Multiple studies have demonstrated that patient satisfaction is not directly to outcomes, even in light of complications. Ultimately, I think there is a movement towards the consumerization of healthcare to provide patients with a desired experience.

As weird as it sounds, I think that we can certainly learn a bit from our business colleagues. For surgeons (or any medical provider), there is a shift in focus on the individual consumer (patient), rather than the market (healthcare landscape) as a whole. From a patient's standpoint, they are asserting more influence and control over their medical and wellness care. Overall, COVID-19 has accelerated this movement of consumerization of healthcare as consumers/patients increasingly focus on health.

We have been taking some lessons from the business world: in order to be successful in a growing, competitive marketplace with increased regulations and declining reimbursements, healthcare providers have seen a shift in its customers (patients) becoming shoppers of services. Healthcare systems all over the world are working to reduce risks and improve patient health outcomes.

Cuts in healthcare funding and competition for budgets are forcing us to find ways to improve the efficacy and efficiency of healthcare services provision. Engaging patients in the responsible management of their health is widely acknowledged as a way to answer those challenges.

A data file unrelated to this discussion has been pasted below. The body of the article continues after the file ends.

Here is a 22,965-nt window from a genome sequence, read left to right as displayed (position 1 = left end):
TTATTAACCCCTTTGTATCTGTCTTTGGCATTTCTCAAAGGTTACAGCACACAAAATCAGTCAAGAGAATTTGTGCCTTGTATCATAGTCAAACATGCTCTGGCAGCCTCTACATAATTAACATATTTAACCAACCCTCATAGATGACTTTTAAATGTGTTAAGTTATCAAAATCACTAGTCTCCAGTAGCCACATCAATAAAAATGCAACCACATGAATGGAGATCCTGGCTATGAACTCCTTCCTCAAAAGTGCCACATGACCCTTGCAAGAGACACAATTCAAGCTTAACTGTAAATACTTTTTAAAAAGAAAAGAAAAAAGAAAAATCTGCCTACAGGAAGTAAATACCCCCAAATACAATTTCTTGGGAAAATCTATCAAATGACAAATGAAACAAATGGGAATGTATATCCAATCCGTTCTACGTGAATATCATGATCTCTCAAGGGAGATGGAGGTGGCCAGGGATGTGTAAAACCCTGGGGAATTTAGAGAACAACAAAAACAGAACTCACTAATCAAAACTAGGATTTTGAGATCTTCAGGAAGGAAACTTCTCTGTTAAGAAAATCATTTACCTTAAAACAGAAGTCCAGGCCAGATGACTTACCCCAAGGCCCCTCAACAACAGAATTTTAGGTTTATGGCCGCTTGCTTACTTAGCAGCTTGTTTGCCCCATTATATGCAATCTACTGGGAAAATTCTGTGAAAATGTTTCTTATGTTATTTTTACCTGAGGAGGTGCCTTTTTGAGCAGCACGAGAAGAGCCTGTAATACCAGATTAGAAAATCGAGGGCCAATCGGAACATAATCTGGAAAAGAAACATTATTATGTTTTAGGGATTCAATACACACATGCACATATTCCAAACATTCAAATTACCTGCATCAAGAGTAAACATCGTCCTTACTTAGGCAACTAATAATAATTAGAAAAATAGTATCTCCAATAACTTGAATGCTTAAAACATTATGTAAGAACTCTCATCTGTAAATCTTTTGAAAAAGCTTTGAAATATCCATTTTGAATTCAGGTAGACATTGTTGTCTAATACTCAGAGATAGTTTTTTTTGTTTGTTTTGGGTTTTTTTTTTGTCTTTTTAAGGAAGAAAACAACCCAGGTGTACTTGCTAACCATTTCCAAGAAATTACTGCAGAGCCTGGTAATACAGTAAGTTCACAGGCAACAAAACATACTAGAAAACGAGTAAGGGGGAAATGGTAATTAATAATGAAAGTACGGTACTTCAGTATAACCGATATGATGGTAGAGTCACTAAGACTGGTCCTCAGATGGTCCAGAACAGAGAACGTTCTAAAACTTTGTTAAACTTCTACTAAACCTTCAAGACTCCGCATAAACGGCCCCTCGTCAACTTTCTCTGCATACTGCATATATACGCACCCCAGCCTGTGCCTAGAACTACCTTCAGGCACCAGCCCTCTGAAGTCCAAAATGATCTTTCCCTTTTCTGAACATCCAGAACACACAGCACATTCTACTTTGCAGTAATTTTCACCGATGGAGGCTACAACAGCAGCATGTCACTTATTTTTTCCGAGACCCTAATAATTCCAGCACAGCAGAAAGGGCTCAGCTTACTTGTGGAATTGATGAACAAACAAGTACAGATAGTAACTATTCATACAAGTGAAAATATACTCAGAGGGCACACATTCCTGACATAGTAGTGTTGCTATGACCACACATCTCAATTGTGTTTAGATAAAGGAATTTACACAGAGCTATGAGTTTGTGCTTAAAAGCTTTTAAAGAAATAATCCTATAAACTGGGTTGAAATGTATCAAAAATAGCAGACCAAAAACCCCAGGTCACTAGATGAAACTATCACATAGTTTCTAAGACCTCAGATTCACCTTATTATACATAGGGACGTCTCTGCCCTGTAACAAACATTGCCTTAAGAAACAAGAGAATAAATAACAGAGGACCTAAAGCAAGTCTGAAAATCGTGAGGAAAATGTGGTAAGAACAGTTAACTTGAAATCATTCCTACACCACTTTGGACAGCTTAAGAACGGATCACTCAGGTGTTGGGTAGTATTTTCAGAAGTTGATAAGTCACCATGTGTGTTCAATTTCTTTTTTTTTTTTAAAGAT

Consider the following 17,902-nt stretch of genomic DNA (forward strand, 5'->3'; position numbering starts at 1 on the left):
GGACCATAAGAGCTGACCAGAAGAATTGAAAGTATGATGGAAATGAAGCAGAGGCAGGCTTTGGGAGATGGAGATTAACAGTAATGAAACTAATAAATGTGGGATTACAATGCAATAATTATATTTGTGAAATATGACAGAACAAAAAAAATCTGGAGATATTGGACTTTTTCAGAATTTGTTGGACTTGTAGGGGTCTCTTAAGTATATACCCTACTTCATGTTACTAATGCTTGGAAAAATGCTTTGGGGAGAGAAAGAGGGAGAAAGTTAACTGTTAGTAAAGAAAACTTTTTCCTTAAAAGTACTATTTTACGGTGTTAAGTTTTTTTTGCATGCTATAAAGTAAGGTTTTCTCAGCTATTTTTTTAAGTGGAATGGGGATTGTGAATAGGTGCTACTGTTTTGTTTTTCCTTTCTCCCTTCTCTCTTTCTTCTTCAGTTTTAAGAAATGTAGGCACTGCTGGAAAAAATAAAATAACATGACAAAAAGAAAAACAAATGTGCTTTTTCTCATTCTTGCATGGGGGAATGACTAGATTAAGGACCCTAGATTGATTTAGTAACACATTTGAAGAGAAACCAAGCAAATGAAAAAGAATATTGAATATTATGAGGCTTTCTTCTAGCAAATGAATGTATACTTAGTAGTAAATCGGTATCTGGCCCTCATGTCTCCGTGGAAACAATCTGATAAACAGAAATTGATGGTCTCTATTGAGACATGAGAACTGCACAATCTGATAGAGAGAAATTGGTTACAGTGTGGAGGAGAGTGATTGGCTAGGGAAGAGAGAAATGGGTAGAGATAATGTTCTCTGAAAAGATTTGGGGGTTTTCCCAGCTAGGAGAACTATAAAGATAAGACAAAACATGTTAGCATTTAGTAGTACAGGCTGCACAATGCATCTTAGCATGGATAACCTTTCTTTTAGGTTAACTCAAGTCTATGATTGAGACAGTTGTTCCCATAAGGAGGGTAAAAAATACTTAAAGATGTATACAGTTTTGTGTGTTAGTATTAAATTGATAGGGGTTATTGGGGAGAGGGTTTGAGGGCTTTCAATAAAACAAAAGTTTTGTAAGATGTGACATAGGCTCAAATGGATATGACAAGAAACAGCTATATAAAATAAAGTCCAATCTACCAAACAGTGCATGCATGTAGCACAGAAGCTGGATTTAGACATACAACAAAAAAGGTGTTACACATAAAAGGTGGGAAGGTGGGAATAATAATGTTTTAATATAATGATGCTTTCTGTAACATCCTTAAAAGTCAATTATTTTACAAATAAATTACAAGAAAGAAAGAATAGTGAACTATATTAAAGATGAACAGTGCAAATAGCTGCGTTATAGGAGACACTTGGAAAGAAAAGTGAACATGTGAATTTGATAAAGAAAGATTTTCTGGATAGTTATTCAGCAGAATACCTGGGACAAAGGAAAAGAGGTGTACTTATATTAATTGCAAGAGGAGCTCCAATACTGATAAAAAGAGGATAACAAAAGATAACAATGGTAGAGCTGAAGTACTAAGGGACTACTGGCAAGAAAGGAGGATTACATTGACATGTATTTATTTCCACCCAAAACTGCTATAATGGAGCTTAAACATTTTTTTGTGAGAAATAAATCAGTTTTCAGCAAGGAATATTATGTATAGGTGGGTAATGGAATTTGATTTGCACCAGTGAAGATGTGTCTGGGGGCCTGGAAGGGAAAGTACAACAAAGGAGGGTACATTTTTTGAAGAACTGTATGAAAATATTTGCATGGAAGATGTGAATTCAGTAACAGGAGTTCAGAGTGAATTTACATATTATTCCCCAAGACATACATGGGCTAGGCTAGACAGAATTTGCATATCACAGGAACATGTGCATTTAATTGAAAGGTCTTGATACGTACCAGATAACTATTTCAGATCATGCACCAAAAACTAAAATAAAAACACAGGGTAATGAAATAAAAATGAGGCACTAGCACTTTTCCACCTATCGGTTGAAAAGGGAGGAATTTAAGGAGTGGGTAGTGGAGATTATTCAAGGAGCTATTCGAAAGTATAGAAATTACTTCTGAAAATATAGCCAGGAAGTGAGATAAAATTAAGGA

The patient engagement niche has become a booming industry over the past few years. The most common examples include patient portals, secure email/messaging, social networks, video replays and various mobile technologies. Findings showed that these tools can improve care, self-management, self-efficacy, behavior promotion (quality of sleep, diet, physical activity, mental health) and medication adherence. The various platforms have proven effective for disease prevention, lifestyle changes, management of cardiovascular disease and diabetes, and is a suitable tool for elderly and younger populations alike.

Although patient care directly addressing their pathology remains paramount, engaging them to provide a better patient experience is a growing focus. Innovation in this field continues to grow — and I am excited to see how these ideas will continue to improve the safety, value and experience of patient care. But we must un-silo our efforts.